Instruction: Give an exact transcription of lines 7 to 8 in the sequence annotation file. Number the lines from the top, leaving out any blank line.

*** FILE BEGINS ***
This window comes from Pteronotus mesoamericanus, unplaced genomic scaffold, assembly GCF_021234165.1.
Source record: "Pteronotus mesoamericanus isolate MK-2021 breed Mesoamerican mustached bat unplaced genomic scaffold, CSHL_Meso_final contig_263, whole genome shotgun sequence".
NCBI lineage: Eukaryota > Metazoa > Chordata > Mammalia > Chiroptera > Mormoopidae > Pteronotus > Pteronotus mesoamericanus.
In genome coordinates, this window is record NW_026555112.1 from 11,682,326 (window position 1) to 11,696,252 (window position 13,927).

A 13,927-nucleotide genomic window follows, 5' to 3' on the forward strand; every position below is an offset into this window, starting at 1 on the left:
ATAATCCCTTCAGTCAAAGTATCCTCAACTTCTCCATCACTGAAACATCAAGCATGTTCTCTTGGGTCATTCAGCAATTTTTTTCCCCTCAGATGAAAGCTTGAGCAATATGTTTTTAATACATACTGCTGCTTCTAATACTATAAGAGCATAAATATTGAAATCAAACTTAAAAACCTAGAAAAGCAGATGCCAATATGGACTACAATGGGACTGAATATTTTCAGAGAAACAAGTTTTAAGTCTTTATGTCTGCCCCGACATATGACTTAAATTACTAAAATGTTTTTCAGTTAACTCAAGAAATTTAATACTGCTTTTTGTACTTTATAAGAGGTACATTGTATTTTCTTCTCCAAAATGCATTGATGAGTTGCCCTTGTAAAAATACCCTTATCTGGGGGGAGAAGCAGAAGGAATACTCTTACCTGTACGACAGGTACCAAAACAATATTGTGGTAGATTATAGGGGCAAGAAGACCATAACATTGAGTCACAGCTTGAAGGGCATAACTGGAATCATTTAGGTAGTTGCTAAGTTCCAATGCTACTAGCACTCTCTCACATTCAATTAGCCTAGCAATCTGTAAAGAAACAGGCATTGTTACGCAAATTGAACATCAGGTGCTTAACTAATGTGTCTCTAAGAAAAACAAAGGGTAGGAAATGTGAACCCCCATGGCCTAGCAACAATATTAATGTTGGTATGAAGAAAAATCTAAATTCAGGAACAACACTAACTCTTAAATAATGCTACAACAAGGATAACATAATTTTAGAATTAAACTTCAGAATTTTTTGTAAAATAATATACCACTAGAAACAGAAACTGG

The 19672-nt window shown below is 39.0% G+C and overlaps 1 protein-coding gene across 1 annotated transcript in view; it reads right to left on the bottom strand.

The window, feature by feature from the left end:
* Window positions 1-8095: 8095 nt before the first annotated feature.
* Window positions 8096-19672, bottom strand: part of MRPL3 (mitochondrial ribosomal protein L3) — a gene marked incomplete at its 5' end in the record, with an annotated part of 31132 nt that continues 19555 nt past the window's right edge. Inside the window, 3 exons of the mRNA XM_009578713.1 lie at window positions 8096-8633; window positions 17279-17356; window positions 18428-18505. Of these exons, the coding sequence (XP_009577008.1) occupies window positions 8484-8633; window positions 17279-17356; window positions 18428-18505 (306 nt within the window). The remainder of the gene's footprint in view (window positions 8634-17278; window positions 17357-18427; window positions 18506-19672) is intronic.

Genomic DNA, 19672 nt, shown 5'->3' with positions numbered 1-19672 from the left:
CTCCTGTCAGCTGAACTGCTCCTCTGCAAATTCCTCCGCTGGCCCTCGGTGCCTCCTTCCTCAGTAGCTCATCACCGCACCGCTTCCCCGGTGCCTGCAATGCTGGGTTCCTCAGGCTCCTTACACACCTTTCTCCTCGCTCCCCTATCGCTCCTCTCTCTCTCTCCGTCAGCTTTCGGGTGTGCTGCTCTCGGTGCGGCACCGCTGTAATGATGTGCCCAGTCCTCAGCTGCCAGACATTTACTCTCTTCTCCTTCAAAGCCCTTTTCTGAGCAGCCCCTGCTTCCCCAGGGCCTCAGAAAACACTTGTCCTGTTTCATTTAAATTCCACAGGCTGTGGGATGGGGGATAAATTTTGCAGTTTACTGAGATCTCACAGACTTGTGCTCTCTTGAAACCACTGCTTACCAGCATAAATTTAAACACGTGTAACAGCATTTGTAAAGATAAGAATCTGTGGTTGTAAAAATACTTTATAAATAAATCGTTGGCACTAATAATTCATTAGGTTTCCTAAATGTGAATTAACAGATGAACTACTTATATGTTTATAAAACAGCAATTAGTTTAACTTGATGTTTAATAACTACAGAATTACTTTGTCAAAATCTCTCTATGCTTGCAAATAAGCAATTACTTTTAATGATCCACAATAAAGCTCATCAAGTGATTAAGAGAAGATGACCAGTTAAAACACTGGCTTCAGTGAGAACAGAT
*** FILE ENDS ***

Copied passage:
The 19672-nt window shown below is 39.0% G+C and overlaps 1 protein-coding gene across 1 annotated transcript in view; it reads right to left on the bottom strand.

The window, feature by feature from the left end: